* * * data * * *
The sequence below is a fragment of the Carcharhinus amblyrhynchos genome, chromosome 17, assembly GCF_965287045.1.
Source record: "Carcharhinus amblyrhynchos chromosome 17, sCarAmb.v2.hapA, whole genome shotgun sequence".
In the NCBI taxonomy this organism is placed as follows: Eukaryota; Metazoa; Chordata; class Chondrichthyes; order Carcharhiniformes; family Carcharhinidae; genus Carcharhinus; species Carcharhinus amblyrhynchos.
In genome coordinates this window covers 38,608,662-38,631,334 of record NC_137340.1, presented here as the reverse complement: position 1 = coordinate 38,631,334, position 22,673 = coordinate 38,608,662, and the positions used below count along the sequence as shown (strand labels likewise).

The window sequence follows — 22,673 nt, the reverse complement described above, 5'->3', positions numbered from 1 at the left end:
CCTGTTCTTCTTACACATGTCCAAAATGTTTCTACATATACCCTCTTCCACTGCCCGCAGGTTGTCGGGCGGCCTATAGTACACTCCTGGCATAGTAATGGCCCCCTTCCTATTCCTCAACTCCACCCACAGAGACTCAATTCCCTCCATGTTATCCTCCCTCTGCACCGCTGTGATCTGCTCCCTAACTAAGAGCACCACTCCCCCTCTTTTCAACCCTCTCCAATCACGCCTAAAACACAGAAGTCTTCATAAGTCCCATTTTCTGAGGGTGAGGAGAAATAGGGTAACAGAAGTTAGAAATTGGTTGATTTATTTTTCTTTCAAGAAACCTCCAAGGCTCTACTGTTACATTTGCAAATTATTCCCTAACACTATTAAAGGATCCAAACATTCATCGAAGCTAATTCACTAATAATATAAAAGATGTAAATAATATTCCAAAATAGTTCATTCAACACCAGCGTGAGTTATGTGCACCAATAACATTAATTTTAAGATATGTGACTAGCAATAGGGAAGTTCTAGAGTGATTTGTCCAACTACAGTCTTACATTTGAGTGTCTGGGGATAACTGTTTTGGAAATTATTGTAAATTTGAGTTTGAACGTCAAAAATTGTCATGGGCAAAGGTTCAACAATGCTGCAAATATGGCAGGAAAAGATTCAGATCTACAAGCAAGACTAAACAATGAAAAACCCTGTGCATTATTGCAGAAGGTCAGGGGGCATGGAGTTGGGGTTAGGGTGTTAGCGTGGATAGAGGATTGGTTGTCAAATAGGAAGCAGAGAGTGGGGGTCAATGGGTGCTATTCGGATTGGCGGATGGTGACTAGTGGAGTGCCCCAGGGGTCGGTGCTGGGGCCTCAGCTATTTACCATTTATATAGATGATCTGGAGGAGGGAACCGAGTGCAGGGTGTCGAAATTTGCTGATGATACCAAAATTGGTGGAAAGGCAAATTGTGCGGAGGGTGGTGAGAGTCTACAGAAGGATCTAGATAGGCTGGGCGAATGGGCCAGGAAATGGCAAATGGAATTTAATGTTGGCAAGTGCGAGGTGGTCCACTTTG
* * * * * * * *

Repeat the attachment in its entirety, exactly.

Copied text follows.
The sequence below is a fragment of the Carcharhinus amblyrhynchos genome, chromosome 17, assembly GCF_965287045.1.
Source record: "Carcharhinus amblyrhynchos chromosome 17, sCarAmb.v2.hapA, whole genome shotgun sequence".
In the NCBI taxonomy this organism is placed as follows: Eukaryota; Metazoa; Chordata; class Chondrichthyes; order Carcharhiniformes; family Carcharhinidae; genus Carcharhinus; species Carcharhinus amblyrhynchos.
In genome coordinates this window covers 38,608,662-38,631,334 of record NC_137340.1, presented here as the reverse complement: position 1 = coordinate 38,631,334, position 22,673 = coordinate 38,608,662, and the positions used below count along the sequence as shown (strand labels likewise).

The window sequence follows — 22,673 nt, the reverse complement described above, 5'->3', positions numbered from 1 at the left end:
CCTGTTCTTCTTACACATGTCCAAAATGTTTCTACATATACCCTCTTCCACTGCCCGCAGGTTGTCGGGCGGCCTATAGTACACTCCTGGCATAGTAATGGCCCCCTTCCTATTCCTCAACTCCACCCACAGAGACTCAATTCCCTCCATGTTATCCTCCCTCTGCACCGCTGTGATCTGCTCCCTAACTAAGAGCACCACTCCCCCTCTTTTCAACCCTCTCCAATCACGCCTAAAACACAGAAGTCTTCATAAGTCCCATTTTCTGAGGGTGAGGAGAAATAGGGTAACAGAAGTTAGAAATTGGTTGATTTATTTTTCTTTCAAGAAACCTCCAAGGCTCTACTGTTACATTTGCAAATTATTCCCTAACACTATTAAAGGATCCAAACATTCATCGAAGCTAATTCACTAATAATATAAAAGATGTAAATAATATTCCAAAATAGTTCATTCAACACCAGCGTGAGTTATGTGCACCAATAACATTAATTTTAAGATATGTGACTAGCAATAGGGAAGTTCTAGAGTGATTTGTCCAACTACAGTCTTACATTTGAGTGTCTGGGGATAACTGTTTTGGAAATTATTGTAAATTTGAGTTTGAACGTCAAAAATTGTCATGGGCAAAGGTTCAACAATGCTGCAAATATGGCAGGAAAAGATTCAGATCTACAAGCAAGACTAAACAATGAAAAACCCTGTGCATTATTGCAGAAGGTCAGGGGGCATGGAGTTGGGGTTAGGGTGTTAGCGTGGATAGAGGATTGGTTGTCAAATAGGAAGCAGAGAGTGGGGGTCAATGGGTGCTATTCGGATTGGCGGATGGTGACTAGTGGAGTGCCCCAGGGGTCGGTGCTGGGGCCTCAGCTATTTACCATTTATATAGATGATCTGGAGGAGGGAACCGAGTGCAGGGTGTCGAAATTTGCTGATGATACCAAAATTGGTGGAAAGGCAAATTGTGCGGAGGGTGGTGAGAGTCTACAGAAGGATCTAGATAGGCTGGGCGAATGGGCCAGGAAATGGCAAATGGAATTTAATGTTGGCAAGTGCGAGGTGGTCCACTTTG